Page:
It was a time of terrible devastation. Excavations at Debir, Lachish and Beth-shemesh show enormous devastation.  No town in the south escaped. Many died in the siege, many died of disease and starvation.  The population decreased from 250,000 in the 8th century to perhaps 20,000 after the return .

The Exile presented many problems. First, of course, was simple survival. And how do you live in an  interim?  But by far the most profound was a theological and spiritual crisis. Their whole world, the one they knew, had disappeared from under their feet.

It became a profound time of spiritual change. They began to transfer and organize their scriptures from collections and memories into books. The synagogue was born, since the Temple was gone. But above all their was their shared memory.  Psalm 137:5-6 comes from the exile.

                        If I forget you, O Jerusalem, let my right hand wither!

                        Let my tongue cling to the roof of my mouth,

                        if I do not remember you, if I do not set Jerusalem above my highest joy.

It was a time when they realized that only God could taken them home again–and they eventually did. At times, as in Jeremiah 29, they had premature hopes that it would happen fast, but eventually they settled in for the long haul. Exekiel 37, a vision of resurrection for the nation (from which James Weldon Johnson’s wonderful“Dry Bones” comes from), saw a return to the life they loved. But alas, not right away.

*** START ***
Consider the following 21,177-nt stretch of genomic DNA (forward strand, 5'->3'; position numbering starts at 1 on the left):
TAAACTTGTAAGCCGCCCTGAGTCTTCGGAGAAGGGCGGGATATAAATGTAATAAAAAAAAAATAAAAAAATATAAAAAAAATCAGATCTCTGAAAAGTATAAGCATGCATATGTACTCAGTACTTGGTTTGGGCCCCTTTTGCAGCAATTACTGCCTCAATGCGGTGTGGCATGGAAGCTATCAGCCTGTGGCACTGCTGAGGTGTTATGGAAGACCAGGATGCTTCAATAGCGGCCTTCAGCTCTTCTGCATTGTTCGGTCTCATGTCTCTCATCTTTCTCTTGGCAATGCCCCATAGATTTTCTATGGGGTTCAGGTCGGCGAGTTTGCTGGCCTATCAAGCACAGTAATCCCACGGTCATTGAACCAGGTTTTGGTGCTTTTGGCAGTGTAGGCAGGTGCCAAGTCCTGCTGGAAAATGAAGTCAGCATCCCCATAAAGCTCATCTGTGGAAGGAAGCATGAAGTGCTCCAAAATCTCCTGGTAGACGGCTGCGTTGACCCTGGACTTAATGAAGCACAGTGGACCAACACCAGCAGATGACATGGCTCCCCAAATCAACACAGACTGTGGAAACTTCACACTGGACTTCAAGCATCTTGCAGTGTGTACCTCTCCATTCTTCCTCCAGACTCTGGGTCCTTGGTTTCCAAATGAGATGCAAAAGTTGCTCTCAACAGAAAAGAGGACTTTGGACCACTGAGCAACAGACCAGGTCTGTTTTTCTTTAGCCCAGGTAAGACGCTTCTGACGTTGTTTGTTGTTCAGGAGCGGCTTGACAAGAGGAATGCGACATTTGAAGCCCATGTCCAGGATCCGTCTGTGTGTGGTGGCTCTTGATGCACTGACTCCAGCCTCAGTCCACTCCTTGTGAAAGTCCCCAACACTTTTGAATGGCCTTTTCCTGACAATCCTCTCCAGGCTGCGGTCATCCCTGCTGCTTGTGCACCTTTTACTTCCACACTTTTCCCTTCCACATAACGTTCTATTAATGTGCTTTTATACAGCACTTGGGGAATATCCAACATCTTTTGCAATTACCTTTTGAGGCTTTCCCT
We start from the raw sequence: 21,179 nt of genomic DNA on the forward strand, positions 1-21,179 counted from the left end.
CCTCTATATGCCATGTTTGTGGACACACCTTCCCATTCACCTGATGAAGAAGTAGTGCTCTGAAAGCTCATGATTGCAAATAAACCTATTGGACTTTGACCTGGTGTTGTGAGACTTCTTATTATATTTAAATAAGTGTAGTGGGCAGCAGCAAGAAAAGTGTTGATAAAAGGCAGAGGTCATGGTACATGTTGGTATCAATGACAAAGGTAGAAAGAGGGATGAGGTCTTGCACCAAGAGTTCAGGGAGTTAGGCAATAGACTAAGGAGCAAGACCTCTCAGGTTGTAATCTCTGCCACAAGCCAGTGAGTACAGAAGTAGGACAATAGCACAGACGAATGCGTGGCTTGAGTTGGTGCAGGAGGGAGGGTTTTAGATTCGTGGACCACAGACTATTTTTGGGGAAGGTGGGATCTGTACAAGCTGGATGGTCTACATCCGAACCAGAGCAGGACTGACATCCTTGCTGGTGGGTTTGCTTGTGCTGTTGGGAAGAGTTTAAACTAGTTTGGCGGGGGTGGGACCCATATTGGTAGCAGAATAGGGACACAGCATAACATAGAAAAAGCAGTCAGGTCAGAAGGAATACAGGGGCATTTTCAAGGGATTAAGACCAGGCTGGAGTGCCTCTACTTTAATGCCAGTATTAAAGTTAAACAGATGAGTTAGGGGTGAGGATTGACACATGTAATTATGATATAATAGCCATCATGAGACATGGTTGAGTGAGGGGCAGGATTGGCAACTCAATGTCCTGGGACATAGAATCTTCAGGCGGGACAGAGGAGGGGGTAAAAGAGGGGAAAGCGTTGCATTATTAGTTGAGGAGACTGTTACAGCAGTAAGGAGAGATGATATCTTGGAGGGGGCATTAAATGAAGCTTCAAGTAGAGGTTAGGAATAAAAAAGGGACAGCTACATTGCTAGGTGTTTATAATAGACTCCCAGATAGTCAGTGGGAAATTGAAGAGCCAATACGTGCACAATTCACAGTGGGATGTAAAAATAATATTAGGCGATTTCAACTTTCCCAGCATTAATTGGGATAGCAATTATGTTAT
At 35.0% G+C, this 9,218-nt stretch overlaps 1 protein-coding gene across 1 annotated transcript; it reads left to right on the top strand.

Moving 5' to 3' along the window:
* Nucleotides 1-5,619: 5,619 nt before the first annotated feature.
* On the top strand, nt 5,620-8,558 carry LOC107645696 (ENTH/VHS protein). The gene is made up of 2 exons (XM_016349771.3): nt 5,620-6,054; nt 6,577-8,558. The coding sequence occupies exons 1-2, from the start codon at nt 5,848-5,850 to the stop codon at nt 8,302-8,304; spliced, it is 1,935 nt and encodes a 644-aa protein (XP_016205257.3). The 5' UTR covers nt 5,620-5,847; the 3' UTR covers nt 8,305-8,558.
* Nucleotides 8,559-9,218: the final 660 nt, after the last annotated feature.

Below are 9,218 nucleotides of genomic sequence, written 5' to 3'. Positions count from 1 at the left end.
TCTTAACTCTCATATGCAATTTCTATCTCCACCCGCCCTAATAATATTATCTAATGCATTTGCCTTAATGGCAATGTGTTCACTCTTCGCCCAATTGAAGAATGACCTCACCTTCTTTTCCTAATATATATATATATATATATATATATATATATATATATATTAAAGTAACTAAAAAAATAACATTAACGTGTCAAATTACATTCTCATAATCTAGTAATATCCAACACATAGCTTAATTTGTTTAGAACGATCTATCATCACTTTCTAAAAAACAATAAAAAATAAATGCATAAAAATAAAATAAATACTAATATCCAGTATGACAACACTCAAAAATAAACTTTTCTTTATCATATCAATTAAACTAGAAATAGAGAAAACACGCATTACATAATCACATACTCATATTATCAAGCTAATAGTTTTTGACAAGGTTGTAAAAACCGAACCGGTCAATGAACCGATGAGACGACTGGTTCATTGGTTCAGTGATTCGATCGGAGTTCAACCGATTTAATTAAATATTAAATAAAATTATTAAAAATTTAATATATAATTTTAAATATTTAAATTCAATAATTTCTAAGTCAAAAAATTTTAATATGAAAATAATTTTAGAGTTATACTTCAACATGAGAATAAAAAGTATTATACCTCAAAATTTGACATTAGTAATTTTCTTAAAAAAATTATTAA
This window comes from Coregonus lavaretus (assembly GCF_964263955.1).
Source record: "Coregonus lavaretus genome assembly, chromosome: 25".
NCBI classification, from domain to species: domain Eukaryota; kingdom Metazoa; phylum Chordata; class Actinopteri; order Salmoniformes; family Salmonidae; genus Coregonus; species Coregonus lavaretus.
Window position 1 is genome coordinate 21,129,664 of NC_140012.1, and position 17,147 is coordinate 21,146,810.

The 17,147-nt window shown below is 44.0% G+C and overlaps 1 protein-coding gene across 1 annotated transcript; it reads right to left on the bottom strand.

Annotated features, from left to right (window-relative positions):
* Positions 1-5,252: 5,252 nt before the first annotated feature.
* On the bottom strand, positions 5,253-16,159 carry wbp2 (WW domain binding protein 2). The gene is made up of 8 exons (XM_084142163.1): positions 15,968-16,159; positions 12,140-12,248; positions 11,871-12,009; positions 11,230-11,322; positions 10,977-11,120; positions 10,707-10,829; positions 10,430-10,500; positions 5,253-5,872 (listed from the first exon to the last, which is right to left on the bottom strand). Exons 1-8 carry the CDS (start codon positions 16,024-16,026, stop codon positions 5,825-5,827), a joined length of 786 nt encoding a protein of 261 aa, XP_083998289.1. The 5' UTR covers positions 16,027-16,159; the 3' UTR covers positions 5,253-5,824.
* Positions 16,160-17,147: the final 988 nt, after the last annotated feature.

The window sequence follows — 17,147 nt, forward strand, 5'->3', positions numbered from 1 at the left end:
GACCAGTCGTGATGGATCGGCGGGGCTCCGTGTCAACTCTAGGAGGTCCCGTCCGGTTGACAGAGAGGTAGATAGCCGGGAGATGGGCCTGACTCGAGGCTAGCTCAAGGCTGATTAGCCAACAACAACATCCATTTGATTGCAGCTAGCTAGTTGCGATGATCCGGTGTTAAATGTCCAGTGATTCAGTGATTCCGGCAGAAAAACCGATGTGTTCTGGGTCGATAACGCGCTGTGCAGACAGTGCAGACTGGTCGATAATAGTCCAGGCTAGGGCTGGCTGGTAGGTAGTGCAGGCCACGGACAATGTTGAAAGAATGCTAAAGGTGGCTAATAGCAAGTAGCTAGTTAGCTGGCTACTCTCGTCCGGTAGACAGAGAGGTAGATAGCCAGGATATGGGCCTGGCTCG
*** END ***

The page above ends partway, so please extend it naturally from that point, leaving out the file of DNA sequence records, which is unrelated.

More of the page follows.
It is breathtaking how quickly our full and prosperous lives of ballgames, family gatherings and entertainment venues was collapsed by a tiny little virus. Now we sit in our homes, even unable to come to God’s houses to worship together. Hugging our friends, sitting together on the pews, choir rehearsal, Wednesday night supper, is now cut off for a little while. No ballgames, no concerts, no movies at the theater.

We’re making the best of it, and praying, helping and trying to keep the kids going, as much normal as possible. It dawns on us that this passage is going to be tough. So what to do?

We’re figuring out how to survive, how to do the interim, keep it going. We post things to lend a little courage to one another.  But the spiritual crisis is also pervasive. And it’s not what self-anointed prophets of doom proclaim. I’ve been listening to those people since the 1970s, convinced that the end of the world is now at hand. Maybe, maybe not. Jesus said you and I don’t get to know that. Period. (Acts 1:7). The book of Revelation is not a how-to book of prediction for us to know ahead. It’s a promise that God will outlast evil.

Interestingly, there are people who can help us. A member of our church whose husband received a heart pump in a near death crisis five years ago emailed me this week and said, “We’ve laughed and said that actually everyone is now living our lives that we inherited five years ago — that we can never be apart from each other and we really go very few places anymore.” People in nursing homes understand, as do caregivers of the elderly, prisoners and parolees. Life is has edges that are determined by realities external to your will.